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Southern Company says Vogtle nuclear plant on track to meet, maybe beat, in-service target


Reactors may be online a few months early

Company focused on starting testing

Houston — Southern Company management said the Alvin W. Vogtle nuclear plant expansion in Georgia is about 74% complete and remains on track to meet, if not beat, the regulatory approved in-service dates for new units 3 and 4.

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The new reactors are scheduled to come online November 2021 and November 2022, respectively, but Georgia Power -- a Southern Company utility subsidiary and majority owner of Vogtle -- has been focused on ramping up productivity at the site to bring the units online as early as April 2021 and April 2022.

Georgia Power manages the project alongside corporate affiliate Southern Nuclear Operating.

"We currently estimate that we need to sustain approximately 110,000 weekly earned hours ... to meet the November 2021 and November 2022 regulatory-approved schedule," Southern Company Chairman, President and CEO Thomas Fanning said Wednesday on the company's fourth-quarter 2018 earnings call. Fanning added that the company has been exceeding the productivity target with an average of 141,000 weekly earned hours to date in February.

"We think if we average 110,000 hours per week, we can hit the November schedule. Hitting anything better than that improves our likelihood of gaining margin to November," Fanning said. "That's why we are targeting [140,000 hours per week] or even above for the remainder of the period of [February 2019 to February 2020]. These numbers, we believe, are consistent with the April schedule that we have in place."


Georgia Power also is in the midst of "re-baselining" its construction plan for Vogtle units 3 and 4 with a report filed with the Georgia Public Service Commission no later than May 15, management said.

"This re-baselining effort will refine the weekly work plan for the remainder of the project," Fanning said.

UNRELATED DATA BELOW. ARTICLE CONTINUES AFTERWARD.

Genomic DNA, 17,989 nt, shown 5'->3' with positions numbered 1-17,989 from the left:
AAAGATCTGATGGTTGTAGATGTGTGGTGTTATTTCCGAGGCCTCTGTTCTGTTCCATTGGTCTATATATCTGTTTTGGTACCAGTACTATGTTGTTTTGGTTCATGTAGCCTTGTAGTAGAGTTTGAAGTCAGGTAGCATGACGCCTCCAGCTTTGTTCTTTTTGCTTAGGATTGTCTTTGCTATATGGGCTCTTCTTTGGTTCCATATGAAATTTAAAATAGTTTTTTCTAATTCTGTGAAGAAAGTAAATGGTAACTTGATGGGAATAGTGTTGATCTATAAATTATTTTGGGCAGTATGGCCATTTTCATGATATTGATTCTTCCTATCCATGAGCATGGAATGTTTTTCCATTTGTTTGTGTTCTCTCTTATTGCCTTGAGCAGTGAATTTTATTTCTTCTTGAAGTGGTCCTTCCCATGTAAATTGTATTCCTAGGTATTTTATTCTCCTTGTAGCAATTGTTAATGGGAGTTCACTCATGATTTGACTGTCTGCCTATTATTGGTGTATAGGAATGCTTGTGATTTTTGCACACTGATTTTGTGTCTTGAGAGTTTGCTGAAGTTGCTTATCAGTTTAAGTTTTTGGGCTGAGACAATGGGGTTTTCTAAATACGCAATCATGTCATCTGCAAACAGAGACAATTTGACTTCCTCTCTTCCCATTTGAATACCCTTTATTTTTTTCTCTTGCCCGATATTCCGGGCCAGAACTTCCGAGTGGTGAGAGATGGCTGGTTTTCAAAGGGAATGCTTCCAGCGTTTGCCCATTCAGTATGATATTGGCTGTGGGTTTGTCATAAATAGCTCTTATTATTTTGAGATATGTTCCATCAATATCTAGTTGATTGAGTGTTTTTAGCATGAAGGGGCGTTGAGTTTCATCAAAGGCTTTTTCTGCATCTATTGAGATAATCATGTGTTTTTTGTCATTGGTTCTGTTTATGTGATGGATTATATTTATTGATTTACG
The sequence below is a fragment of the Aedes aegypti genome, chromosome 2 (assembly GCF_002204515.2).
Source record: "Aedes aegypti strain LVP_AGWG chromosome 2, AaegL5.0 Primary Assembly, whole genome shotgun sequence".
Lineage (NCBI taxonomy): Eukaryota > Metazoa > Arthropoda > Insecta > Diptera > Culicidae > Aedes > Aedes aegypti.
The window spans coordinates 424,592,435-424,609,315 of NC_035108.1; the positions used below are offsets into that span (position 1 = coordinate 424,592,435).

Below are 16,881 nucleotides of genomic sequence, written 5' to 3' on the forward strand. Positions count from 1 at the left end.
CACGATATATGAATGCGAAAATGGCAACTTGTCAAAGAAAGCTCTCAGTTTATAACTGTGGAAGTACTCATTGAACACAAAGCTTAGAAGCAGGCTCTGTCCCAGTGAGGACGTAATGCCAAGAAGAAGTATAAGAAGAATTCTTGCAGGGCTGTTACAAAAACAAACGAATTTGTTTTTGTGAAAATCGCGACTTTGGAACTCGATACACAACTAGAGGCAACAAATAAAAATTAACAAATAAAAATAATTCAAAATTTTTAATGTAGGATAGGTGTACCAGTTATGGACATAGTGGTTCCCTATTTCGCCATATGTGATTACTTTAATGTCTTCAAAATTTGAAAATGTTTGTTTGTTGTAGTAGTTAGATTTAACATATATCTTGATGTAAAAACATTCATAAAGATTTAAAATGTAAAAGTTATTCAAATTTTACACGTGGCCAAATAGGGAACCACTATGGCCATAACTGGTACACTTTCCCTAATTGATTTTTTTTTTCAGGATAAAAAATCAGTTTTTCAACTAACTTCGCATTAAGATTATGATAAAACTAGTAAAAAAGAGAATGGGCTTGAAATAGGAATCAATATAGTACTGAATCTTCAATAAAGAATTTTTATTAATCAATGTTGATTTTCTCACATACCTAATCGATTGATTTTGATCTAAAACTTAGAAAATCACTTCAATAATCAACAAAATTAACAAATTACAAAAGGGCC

"Everything we see right now, as of today, says cost and schedule are preserved and we expect to have to spend less hours to complete the project than what is currently in our budget," Fanning said.

Management noted that the re-baselining effort is a measure for understanding "the number of hours that it takes to complete each of the tasks that are required for completion of the facility."

"All other things being equal, if you have less hours, you have less cost, you have less schedule," Fanning added in response to an analyst's question about the process. "But we can't say that with certainty until re-baselining is complete."

The CEO noted that there is "still a long way to go" before cementing more aggressive in-service dates or modifying the productivity schedule.

"It's important for us to continue to build the margin," Fanning said. "That just insulates us against risk in the future."

The company hopes to start hot functional testing of the units soon after it begins to ramp down construction in early 2020.

"We are now laser-focused on what it's going to take ... to move out of the construction phase into start-up phase," Fanning said.


As far as capital costs, Southern Company Executive Vice President and CFO Andrew Evans said it expects to spend about $4 billion on the new Vogtle reactors as part of its $38 billion capital investment plan for 2019 through 2023.

Outside of Vogtle, the company has earmarked $25 billion for its state-regulated electric utilities and $7 billion for its regulated gas utilities over the five-year plan. About $2 billion is set aside for energy infrastructure under long-term contracts, including interstate natural gas pipelines and Southern Power renewable energy investments.

"We expect to remain opportunistic with regard to growth at Southern Power seeking to deploy new capital for projects that meet our stringent risk and hurdle rate objectives, but any incremental growth opportunities at Southern Power are expected to enhance the long-term financial plan and be largely self-funded," Evans said.

In addition, Southern Company management said the company forecasts an equity need of $2.5 billion to $3 billion over the five-year period.

"We have the capacity to fulfill most or all of our projected equity needs through our robust internal equity plans," Evans added. "However, we will continue to preserve all options and evaluate other potential equity alternatives."

-- Darren Sweeney,

-- Edited by Valarie Jackson,